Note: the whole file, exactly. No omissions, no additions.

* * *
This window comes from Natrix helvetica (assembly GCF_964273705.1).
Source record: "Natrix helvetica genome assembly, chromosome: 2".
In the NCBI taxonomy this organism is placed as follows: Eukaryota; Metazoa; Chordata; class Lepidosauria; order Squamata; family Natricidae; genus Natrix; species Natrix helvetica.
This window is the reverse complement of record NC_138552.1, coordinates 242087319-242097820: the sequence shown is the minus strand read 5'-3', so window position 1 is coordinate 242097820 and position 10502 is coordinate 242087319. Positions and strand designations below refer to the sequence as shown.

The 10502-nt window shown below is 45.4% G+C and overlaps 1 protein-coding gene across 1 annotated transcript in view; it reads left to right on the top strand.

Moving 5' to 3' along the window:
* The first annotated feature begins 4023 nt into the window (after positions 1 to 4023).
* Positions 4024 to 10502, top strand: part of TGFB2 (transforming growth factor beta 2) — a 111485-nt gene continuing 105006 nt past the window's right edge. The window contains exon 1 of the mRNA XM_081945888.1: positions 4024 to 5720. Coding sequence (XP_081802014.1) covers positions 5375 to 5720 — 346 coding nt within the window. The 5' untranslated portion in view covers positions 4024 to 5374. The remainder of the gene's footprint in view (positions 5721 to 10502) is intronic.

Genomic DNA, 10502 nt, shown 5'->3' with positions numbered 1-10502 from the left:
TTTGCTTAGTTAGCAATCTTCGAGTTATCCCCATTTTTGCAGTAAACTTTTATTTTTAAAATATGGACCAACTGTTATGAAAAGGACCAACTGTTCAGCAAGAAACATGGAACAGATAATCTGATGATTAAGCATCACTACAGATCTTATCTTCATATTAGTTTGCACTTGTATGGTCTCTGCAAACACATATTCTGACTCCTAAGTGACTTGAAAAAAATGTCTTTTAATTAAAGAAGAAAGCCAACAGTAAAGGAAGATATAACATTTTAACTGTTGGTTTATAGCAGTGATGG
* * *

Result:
This window comes from Natrix helvetica (assembly GCF_964273705.1).
Source record: "Natrix helvetica genome assembly, chromosome: 2".
In the NCBI taxonomy this organism is placed as follows: Eukaryota; Metazoa; Chordata; class Lepidosauria; order Squamata; family Natricidae; genus Natrix; species Natrix helvetica.
This window is the reverse complement of record NC_138552.1, coordinates 242087319-242097820: the sequence shown is the minus strand read 5'-3', so window position 1 is coordinate 242097820 and position 10502 is coordinate 242087319. Positions and strand designations below refer to the sequence as shown.

The 10502-nt window shown below is 45.4% G+C and overlaps 1 protein-coding gene across 1 annotated transcript in view; it reads left to right on the top strand.

Moving 5' to 3' along the window:
* The first annotated feature begins 4023 nt into the window (after positions 1 to 4023).
* Positions 4024 to 10502, top strand: part of TGFB2 (transforming growth factor beta 2) — a 111485-nt gene continuing 105006 nt past the window's right edge. The window contains exon 1 of the mRNA XM_081945888.1: positions 4024 to 5720. Coding sequence (XP_081802014.1) covers positions 5375 to 5720 — 346 coding nt within the window. The 5' untranslated portion in view covers positions 4024 to 5374. The remainder of the gene's footprint in view (positions 5721 to 10502) is intronic.

Genomic DNA, 10502 nt, shown 5'->3' with positions numbered 1-10502 from the left:
TTTGCTTAGTTAGCAATCTTCGAGTTATCCCCATTTTTGCAGTAAACTTTTATTTTTAAAATATGGACCAACTGTTATGAAAAGGACCAACTGTTCAGCAAGAAACATGGAACAGATAATCTGATGATTAAGCATCACTACAGATCTTATCTTCATATTAGTTTGCACTTGTATGGTCTCTGCAAACACATATTCTGACTCCTAAGTGACTTGAAAAAAATGTCTTTTAATTAAAGAAGAAAGCCAACAGTAAAGGAAGATATAACATTTTAACTGTTGGTTTATAGCAGTGATGG